In fact, Romney did not win the debate so much as Obama lost it.
“I think maybe next time go with half a Xanax, Mr. President,” was one particularly snarky tweet.
Obama was strangely passive, failing to press Romney on some of his weakest points. The president did not mention the “47 percent” video released last month, in which Romney had dismissed almost half the population as irresponsible moochers content to live on government handouts. Many had looked forward to seeing Romney squirm a bit on that issue.
The president also allowed the Massachusetts governor to get away with denigrating Obama’s clean energy bill, while states like Iowa are deeply invested in wind power.
The debate was such a snooze for so many of the viewers that the line that will doubtless be remembered the longest had little to do with policy.
“I’m going to stop the subsidy to PBS,” Romney told Lehrer, who works for the public broadcaster. “I like PBS. I love Big Bird. I actually like you too. But I’m not going to … keep on spending money on things, to borrow money from China to pay for it.”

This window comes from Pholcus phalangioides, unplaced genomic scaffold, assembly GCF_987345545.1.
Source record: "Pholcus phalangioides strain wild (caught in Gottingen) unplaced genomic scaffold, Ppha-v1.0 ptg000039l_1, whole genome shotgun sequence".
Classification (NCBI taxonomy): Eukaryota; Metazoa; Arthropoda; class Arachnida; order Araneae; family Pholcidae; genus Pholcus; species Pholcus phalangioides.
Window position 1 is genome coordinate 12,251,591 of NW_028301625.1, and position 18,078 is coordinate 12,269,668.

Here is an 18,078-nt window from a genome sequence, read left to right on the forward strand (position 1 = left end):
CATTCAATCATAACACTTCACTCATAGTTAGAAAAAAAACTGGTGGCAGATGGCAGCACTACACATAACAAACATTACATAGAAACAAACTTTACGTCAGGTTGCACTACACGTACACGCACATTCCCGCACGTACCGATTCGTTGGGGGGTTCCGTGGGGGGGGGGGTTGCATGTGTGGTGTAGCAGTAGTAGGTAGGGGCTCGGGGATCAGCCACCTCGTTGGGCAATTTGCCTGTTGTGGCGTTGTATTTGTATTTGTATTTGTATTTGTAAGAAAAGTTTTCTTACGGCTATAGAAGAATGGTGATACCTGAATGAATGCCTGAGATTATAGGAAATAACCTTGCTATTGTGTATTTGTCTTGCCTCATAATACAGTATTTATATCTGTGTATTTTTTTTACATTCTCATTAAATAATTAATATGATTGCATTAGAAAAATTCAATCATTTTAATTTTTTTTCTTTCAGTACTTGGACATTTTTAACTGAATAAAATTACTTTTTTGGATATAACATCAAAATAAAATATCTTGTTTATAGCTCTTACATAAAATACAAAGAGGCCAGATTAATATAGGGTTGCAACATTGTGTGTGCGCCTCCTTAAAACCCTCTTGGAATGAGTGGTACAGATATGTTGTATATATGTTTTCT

The remark generated more tweets than any other single issue, and a “Save Big Bird” campaign cannot be far behind.
The fact checkers will be busy for days, comparing and contrasting the various positions the two candidates took in the course of the 90-minute debate.
But chances are the public will not wait for the facts before making their decision on who won and who lost. As history has shown, from Richard Nixon’s disastrous faceoff with John Kennedy in 1960 to Ronald Reagan’s aw-shucks takedown of Jimmy Carter in 1980, debates are more about form than substance.
“By tomorrow the facts will not matter,” said Anderson.
“Mitt Romney connected better with the viewers, giving them what they wanted to hear, regardless of his previous comments or positions,” Anderson added, and went on to compare the Republican candidate to Michael Douglas’ cutthroat character in the “Wall Street” films. “But do we really want to put Gordon Gekko in charge of the free world?”